There are lots of plants in the garden that we devote almost no thought to. For example, parasitic plants exist in a wide range of conditions and they’re rarely discussed. This article is about hemiparasitic plants and the damage they can do to your landscape or garden.
What is a Hemiparasitic Plant?
Photosynthesis is an important process for plants everywhere, or so most people think. Smart gardeners, however, know that there are parasitic plants out there that derive some or all of their nutrients by stealing them from other plants. Just like parasitic animals feed on the blood of other animals, parasitic plants do much the same thing.
There are two main types of plant parasites: hemiparasitic and holoparasitic. Hemiparasitic plants in gardens are of less concern than their holoparasitic counterparts. When looking at holoparasitic vs. hemiparasitic plants, the key distinguishing feature is how much of their nutrients are derived from other plants. Hemiparasitic plants photosynthesize, unlike holoparasitic plants, which do not.
However, that’s not the end of the most important hemiparasitic plant info gardeners need. Because these plants are still parasites, they do utilize other plants to survive. By attaching to their host plants’ xylem, hemiparasitic plants are able to steal water and valuable minerals.
Root hemiparasites are harder to detect, since they attach to their hosts below ground, but stem hemiparasites are obvious because they attach to the host’s trunk. Some root hemiparasites are able to complete their life cycles without a host, but all stem hemiparasites need a host to survive.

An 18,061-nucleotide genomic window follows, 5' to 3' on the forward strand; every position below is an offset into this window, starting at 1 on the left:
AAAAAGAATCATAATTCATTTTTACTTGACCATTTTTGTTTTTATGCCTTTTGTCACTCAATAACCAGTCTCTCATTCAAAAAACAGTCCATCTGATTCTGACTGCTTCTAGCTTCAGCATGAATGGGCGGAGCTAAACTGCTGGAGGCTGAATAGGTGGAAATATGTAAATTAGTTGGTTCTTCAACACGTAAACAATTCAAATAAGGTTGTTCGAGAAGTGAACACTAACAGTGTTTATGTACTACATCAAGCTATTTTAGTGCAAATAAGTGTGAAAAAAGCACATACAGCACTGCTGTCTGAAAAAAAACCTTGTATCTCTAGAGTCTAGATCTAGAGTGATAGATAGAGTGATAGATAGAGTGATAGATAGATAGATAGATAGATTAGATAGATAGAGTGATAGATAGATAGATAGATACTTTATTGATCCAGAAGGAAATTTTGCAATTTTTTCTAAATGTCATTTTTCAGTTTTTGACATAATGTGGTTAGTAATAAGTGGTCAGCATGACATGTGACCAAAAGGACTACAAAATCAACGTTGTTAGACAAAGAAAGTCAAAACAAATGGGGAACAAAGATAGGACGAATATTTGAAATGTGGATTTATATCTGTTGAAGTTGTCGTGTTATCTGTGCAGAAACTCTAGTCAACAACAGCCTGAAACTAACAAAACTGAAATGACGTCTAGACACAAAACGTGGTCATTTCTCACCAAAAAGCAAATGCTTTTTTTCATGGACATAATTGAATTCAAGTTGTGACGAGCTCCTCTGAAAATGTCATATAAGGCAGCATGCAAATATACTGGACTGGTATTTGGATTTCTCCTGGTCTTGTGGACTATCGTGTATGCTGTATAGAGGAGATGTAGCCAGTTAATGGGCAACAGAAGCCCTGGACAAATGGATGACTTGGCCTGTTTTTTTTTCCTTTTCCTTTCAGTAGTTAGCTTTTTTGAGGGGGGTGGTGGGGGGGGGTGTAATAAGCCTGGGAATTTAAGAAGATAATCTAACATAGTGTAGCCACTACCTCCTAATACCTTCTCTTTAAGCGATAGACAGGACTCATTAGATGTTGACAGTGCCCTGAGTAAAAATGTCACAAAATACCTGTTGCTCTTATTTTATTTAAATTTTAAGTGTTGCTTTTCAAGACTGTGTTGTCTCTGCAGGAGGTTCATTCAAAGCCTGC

Examples of hemiparasitic plants include:
- Indian sandalwood (Santalum album)
- Velvetbells (Bartsia alpina)
- Rattle plants (Rhinanthus)
- Indian paintbrush
Most of these plants look very much like freestanding agents, but they are, in fact, feeding off something nearby.
Do Hemiparasitic Plants Cause Damage?
Having parasites in the garden is obviously cause for alarm for many homeowners. After all, these plants are leaching important nutrients from somewhere – it could be beloved landscape plants. The truth is that it really depends on the plant and the condition of the host whether or not a hemiparasitic plant will cause considerable damage. Those that are already weakened or plants that are devoting all their resources to producing food will be hit much harder than healthy landscape plants.
The first sign of hemiparasitic plants is always the actual appearance of the plant in the garden, but if you’re unfamiliar with the parasite, it might seem like a harmless weed or wildflower. The host plant, no matter how healthy, will almost certainly show some subtle signals. For example, a lush green bush that has a hemiparasite may suddenly fade a little or need more feedings.
Always check for new plants in the garden before assuming your landscape is simply old or ill, as recovery could be as simple as killing the hemiparasite that’s making it difficult for your plant to get enough nutrients.